Ex-EPA heads urge Pruitt to scrap changes to truck pollution rule
Two former Environmental Protection Agency (EPA) chiefs are urging current Administrator Scott Pruitt to withdraw a proposal to lower pollution standards for heavy-duty trucks after reports the agency may have relied on a compromised study to reach its decision.
The joint letter sent Friday by former administrators Carol Browner and Christine Whitman, who served under Presidents Clinton and George W. Bush, respectively, asked Pruitt to utilize “sound science” and consider the best available research when making policy decisions regarding pollution standards for glider trucks.
“Throughout our tenures as Administrators, our policy decisions were centered on the best available research and scientific protocols. We are deeply troubled that the Agency’s steadfast commitment to public health and environmental protection based on the best available science is being undermined – putting at risk air and water quality and endangering children and families,” the letter reads.
Their letter followed reports in late February that a key study the EPA was relying on for its determination to change the rule was being rescinded by the university in charge of it.
The president of Tennessee Tech University disavowed the “Environmental and Economic study of Glider Kit Assemblers” report, writing in a letter to Pruitt directly that experts were now questioning “the methodology and accuracy” of the test, and that EPA should no longer consider the findings.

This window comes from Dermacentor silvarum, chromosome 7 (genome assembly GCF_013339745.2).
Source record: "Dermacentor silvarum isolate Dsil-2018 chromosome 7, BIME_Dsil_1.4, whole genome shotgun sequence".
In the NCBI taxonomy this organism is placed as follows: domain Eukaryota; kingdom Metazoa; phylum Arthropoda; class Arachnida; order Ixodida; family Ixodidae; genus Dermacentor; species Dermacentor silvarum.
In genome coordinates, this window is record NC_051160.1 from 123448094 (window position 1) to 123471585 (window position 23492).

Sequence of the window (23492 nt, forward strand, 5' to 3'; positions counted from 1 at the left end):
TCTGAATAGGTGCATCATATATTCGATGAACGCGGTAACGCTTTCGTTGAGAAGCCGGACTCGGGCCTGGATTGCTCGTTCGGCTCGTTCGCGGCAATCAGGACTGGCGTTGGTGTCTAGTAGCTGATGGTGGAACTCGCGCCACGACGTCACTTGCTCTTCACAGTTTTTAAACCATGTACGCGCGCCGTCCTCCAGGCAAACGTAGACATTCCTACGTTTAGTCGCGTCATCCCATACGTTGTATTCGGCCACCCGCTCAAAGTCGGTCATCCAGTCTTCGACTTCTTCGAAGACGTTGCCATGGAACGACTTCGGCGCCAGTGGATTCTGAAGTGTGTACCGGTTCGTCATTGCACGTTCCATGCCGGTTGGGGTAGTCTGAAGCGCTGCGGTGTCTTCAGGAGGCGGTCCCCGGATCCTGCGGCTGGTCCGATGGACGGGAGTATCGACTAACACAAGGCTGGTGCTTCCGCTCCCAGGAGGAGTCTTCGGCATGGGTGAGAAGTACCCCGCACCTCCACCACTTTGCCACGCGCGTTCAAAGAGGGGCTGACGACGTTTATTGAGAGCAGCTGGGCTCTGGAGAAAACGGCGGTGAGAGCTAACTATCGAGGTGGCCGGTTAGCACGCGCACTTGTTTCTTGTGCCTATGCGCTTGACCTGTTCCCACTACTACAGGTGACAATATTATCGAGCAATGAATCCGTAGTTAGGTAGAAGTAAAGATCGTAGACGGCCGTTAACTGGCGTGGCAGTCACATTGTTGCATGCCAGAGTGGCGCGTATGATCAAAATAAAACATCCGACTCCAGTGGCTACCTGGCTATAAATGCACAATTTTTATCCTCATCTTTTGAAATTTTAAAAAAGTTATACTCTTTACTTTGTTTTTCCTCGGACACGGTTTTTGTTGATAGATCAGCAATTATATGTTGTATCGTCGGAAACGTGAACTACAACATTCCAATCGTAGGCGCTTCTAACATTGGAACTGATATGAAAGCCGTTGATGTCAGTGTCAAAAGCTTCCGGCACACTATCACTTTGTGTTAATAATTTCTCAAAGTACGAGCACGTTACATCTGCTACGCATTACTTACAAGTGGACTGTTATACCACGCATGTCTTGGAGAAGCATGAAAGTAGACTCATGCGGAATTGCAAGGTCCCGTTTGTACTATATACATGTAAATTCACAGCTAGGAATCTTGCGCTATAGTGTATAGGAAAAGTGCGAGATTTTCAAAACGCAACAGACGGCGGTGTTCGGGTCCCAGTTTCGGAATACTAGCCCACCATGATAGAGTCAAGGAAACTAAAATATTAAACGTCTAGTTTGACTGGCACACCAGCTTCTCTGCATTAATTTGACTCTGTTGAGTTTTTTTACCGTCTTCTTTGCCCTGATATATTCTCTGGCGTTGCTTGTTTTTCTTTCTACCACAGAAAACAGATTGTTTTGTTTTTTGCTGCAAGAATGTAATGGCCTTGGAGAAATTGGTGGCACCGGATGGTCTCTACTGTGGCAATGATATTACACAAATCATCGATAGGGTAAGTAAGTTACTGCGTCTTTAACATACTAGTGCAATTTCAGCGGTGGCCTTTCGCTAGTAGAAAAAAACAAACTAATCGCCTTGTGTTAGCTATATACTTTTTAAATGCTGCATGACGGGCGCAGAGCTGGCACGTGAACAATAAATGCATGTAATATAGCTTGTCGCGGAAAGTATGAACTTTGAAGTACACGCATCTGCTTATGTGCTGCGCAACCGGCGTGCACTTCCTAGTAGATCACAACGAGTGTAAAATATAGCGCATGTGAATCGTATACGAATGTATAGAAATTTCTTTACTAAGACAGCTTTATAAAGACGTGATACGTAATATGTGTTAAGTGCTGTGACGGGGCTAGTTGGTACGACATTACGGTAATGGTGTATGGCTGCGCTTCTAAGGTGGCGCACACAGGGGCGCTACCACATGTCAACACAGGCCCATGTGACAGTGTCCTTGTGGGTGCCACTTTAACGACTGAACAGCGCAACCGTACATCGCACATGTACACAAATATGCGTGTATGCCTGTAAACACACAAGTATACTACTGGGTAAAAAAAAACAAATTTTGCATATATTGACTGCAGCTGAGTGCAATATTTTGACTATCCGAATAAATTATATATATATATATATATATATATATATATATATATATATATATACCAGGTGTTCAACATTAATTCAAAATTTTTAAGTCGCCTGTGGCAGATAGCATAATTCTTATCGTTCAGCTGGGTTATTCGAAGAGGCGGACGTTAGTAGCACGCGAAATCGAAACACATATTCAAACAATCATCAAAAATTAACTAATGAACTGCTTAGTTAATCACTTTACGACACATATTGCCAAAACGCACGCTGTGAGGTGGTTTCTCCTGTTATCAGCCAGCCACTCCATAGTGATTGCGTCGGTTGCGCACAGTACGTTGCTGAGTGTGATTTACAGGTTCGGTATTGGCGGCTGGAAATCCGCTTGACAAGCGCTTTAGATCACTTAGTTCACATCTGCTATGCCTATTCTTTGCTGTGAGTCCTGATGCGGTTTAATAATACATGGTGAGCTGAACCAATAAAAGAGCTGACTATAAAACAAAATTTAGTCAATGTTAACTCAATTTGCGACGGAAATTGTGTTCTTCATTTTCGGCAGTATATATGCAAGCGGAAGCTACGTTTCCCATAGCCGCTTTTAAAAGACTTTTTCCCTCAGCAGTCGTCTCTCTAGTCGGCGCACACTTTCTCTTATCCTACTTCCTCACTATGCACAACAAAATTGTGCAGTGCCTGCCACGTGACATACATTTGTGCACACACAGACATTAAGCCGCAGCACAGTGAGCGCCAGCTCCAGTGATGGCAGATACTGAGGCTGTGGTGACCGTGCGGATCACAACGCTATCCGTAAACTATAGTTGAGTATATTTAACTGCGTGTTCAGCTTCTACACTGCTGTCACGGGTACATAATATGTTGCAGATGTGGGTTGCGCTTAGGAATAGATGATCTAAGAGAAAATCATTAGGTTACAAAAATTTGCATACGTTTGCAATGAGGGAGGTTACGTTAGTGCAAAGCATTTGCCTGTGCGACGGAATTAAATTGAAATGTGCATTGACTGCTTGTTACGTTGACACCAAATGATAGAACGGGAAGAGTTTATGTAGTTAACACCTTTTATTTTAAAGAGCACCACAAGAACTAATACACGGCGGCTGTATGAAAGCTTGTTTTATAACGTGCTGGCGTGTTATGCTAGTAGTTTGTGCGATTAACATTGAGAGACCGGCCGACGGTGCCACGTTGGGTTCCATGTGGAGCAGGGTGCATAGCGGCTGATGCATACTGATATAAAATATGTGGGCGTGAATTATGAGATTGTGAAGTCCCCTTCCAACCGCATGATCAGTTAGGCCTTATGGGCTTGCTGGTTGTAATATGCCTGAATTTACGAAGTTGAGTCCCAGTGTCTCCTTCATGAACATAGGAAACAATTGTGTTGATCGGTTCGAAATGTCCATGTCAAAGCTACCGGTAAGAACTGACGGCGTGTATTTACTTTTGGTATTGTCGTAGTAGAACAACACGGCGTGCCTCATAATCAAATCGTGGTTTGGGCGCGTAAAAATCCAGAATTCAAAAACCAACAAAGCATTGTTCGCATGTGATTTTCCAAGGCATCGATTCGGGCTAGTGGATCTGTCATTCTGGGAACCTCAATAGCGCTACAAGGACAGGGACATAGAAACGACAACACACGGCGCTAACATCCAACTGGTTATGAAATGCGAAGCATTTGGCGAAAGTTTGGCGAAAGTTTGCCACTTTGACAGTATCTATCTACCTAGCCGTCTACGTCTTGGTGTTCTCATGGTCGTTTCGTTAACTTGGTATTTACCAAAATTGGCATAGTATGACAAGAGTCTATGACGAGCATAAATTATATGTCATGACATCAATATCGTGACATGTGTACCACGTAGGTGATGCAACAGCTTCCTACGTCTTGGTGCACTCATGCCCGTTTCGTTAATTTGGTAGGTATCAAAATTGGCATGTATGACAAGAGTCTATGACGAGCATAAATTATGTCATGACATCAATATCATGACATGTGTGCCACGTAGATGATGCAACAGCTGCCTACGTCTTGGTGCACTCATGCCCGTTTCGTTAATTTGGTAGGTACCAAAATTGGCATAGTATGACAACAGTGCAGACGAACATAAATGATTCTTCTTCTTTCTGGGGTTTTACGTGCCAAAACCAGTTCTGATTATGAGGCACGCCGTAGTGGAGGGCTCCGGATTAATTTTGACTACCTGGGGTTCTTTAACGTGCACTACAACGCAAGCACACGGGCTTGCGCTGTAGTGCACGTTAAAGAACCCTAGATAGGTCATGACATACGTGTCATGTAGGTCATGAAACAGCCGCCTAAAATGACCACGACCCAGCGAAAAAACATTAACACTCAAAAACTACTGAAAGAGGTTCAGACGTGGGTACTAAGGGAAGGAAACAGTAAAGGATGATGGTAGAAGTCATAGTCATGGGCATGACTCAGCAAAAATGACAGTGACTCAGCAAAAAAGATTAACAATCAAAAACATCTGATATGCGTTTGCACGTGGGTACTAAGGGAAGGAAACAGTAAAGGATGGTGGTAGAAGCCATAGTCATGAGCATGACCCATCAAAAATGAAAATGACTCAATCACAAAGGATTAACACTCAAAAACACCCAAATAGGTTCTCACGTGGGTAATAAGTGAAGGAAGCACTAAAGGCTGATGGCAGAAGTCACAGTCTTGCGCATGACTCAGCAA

The school’s president, Philip Oldham, also said they were researching allegations of research misconduct.
The former EPA heads wrote Pruitt that in light of the news, he should withdraw his proposal to change the emissions guidelines.
“Not only does it appear that the Tennessee Tech study failed to follow proper research protocol, the conclusions of the study are contrary to a well-established understanding of the pollution from older diesel engines,” reads the letter. “In light of the serious questions raised about the study, we urge you withdraw the glider proposal.”
The Washington Post first reported in November that the study was funded by Fitzgerald Glider Kits, a company that makes new truck bodies, known as gliders, with refurbished engines, and which is the biggest glider manufacturer in the country.
Currently, the big rigs sold by Fitzgerald utilize a federal law loophole that allows them to run on rebuilt diesel engines that generate 40 to 55 times the air pollution of newer trucks, according to federal estimates, but do not have to comply with modern emissions rules.
Earlier in February, The New York Times reported close ties between Fitzgerald and the Trump administration that have supported keeping the loophole open. President Trump made a stop at Fitzgerald’s dealership during his campaign and Rep. Diane Black, a Republican candidate for Tennessee governor, has introduced legislation in the past to attempt to keep the loophole permanent.
While her legislation failed, the Times reported that Black initially presented the Tennessee Tech study to Pruitt last fall, which led him to make the exemption to the gliders in November.
Just six weeks earlier, Fitzgerald business entities as well as family members and associates connected to the company contributed at least $225,000 to Black’s campaign for governor, the Times found through federal campaign disclosures.